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Spotlight Report

Pastor fires couple for views

By Matt Carroll, Globe Staff, 7/20/2002

For more than 20 years, John F. Sheehan and his wife, Maureen, distributed Holy Communion, taught religious classes, and helped at church bazaars at Immaculate Conception Church in Easthampton.

Then in late May, the couple were fired from their volunteer jobs as Eucharistic ministers and lectors by the Rev. William Hamilton, the pastor of their church.

The reason: At a press conference at Faneuil Hall on May 3, John Sheehan called for less secrecy and more accountability from bishops and cardinals, who have been reeling from the sex abuse scandals involving clergy.

''We're outcasts in our own community,'' said Sheehan, 63, who is the national coordinator for a church reform group called the Association for the Rights of Catholics in the Church, which held the press conference.

Today, Sheehan is expected to join thousands of other Catholics in Boston at a conference organized by Voice of the Faithful, an organization that arose from the sex abuse crisis and calls for greater involvement of laity in the church.

The firings, especially of his wife, who he said did not participate in the press conference, are unwarranted, said Sheehan, a Southampton resident. Hamilton has spoken to his wife but never to him about the firings, he said.

Hamilton defended his decision in a statement. ''When taking such a public stand against the church, as they did, it is unrealistic to also want to present oneself as being in unity with that same church,'' Hamilton wrote.

''To allow them to continue, after they themselves made such a public point of noting their differences with the church,'' he continued, ''would be confusing at best for the rest of my congregation. And at worst, scandalous for those who respect the church as it is, not as they would like it to be.''

Hamilton said he had tried to reach Sheehan, but a phone call was unreturned. He hoped the issue could be resolved and ''we could have this discussion in person and not through the pages of a newspaper.'' Through a spokesman, Hamilton said it was his understanding both Sheehans were involved in the activities.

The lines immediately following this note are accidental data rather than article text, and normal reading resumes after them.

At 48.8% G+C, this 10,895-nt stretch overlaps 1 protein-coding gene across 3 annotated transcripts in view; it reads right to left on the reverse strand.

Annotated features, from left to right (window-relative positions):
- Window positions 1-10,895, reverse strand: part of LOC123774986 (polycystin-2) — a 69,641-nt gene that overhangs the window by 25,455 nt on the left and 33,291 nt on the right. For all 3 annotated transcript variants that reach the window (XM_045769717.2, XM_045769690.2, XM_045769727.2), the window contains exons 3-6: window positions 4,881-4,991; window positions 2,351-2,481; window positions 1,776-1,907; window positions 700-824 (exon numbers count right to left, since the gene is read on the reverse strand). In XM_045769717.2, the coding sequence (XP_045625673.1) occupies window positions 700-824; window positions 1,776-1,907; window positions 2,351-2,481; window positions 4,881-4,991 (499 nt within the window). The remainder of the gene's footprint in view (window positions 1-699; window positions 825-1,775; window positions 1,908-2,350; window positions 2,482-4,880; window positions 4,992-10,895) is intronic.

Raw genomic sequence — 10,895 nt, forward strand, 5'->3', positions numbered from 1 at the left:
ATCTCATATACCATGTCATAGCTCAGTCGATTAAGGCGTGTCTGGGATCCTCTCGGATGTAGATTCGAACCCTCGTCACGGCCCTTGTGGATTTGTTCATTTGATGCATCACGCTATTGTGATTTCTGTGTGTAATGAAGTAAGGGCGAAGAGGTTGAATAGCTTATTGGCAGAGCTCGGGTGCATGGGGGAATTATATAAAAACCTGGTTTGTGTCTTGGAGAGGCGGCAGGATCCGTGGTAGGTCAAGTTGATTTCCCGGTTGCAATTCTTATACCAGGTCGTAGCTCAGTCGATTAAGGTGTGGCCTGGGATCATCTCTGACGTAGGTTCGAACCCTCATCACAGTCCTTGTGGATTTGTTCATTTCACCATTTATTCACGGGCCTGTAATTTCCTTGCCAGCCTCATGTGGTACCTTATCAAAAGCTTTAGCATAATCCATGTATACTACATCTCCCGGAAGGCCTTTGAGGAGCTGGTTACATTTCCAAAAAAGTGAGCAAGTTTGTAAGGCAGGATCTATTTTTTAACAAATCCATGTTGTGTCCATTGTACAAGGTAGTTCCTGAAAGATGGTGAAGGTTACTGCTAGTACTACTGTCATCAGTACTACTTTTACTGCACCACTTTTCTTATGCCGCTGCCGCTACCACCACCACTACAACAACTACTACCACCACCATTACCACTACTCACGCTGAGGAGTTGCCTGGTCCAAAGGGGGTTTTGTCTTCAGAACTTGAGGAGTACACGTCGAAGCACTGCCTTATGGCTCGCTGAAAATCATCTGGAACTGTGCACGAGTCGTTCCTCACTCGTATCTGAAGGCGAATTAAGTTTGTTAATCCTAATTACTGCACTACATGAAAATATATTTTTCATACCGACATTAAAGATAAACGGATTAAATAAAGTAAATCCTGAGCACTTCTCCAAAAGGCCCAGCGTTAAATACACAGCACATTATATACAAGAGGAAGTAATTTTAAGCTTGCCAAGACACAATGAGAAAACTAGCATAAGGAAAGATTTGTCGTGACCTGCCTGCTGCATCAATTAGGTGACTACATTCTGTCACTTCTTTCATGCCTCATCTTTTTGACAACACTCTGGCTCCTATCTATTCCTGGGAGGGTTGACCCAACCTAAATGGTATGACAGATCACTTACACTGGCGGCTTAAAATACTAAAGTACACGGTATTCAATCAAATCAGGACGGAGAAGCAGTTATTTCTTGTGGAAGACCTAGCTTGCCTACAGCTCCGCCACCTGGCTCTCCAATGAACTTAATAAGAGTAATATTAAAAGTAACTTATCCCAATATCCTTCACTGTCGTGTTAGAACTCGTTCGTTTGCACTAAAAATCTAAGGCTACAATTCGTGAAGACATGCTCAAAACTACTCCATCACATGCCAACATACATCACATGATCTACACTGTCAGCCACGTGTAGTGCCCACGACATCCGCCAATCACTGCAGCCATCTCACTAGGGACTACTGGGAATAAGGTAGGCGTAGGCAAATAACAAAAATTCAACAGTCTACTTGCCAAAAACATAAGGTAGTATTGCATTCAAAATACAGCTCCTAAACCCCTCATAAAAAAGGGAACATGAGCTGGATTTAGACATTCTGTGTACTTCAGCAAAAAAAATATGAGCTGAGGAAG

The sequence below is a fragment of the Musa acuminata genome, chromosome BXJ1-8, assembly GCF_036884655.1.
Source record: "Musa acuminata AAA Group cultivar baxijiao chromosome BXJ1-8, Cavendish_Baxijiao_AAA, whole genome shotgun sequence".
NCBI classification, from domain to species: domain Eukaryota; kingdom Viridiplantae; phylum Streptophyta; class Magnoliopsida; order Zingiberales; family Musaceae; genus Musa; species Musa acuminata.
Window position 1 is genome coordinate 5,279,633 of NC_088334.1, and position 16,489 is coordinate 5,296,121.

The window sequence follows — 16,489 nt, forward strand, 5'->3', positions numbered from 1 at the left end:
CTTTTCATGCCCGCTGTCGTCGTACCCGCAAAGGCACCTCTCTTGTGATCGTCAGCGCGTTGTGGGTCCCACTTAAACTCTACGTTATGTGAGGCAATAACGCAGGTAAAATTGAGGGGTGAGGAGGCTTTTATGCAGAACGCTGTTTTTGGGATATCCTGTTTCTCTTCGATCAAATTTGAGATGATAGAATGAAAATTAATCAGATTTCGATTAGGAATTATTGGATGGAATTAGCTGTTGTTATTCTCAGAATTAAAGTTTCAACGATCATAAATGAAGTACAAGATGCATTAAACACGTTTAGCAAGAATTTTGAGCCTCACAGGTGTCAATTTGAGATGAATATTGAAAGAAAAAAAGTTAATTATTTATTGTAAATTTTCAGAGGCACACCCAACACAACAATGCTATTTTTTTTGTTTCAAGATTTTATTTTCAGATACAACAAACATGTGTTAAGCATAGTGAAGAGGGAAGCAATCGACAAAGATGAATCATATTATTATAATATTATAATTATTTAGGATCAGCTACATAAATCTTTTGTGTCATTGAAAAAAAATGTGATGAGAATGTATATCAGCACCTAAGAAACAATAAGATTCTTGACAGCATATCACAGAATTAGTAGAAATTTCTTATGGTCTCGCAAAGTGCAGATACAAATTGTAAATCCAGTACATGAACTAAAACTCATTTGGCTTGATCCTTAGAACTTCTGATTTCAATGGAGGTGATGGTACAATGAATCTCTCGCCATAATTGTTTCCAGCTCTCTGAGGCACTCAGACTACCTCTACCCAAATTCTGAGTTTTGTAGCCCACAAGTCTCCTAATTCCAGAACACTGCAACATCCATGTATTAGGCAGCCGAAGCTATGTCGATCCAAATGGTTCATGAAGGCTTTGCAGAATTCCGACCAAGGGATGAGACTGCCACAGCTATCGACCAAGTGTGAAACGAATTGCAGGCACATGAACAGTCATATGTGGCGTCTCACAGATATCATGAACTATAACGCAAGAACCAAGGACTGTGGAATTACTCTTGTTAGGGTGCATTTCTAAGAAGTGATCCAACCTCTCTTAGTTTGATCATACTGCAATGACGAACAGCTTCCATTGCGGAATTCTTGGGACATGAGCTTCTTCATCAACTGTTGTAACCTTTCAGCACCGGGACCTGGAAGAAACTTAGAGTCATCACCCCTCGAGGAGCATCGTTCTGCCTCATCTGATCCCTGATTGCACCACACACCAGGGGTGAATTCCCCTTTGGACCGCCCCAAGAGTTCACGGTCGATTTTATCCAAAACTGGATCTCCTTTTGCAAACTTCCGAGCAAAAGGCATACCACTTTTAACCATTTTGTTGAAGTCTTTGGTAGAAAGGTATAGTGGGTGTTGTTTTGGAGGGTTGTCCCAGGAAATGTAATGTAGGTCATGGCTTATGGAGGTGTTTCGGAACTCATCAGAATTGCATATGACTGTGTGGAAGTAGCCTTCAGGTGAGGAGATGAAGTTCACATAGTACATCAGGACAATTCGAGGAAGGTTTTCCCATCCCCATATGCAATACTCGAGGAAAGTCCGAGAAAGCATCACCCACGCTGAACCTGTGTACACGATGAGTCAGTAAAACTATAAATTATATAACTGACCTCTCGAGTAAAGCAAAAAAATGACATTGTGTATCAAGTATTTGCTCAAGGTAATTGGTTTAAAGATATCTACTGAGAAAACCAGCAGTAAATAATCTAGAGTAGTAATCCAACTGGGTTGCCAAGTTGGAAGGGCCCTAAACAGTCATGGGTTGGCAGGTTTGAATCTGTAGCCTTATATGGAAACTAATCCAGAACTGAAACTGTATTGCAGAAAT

Sheehan, a former priest who left the clergy in 1971 to marry, said he went public with his dismissal because Bishop Thomas L. Dupre of the Springfield Diocese did not respond to a letter he wrote on June 26 about the situation. His wife wrote the bishop two weeks ago and would not speak with a reporter because she said she wanted to give Dupre more time to respond.

The firings have roiled the parish, where the couple is well respected by many parishioners. John Sheehan is also well known in the community; he was president of the Northampton-based Hampshire Community United Way for 23 years, until retiring last year.

''If there was any Rock of Gibraltar at our church, it is John and Maureen,'' said parishioner Rochelle Benoit of Southampton, who wrote the bishop to protest the Sheehans' dismissal. She said the firing stunned her. ''John is the kind of person you would do anything for because of the respect he commands,'' she said.

John Kmetz of Easthampton, a 67-year-old parishioner who is retired from the insurance business, said the firing was ''seen as punishment because he is so active. The church needs people like John and Maureen. People in the parish are very upset.''

Lewis C. Rudolph, president of the United Way in Northampton, called Sheehan ''a local legend'' for his charity work. ''He's probably one of the most trusted people in the community.''

Sheehan said the firings have upset him greatly. Eucharistic ministers serve Holy Communion, while lectors do readings at Mass. ''Both of us have worked in the parish for 25 years. It hurts to be cut off from our friends,'' he said.

Matt Carroll can be reached at

This story ran on page A14 of the Boston Globe on 7/20/2002.
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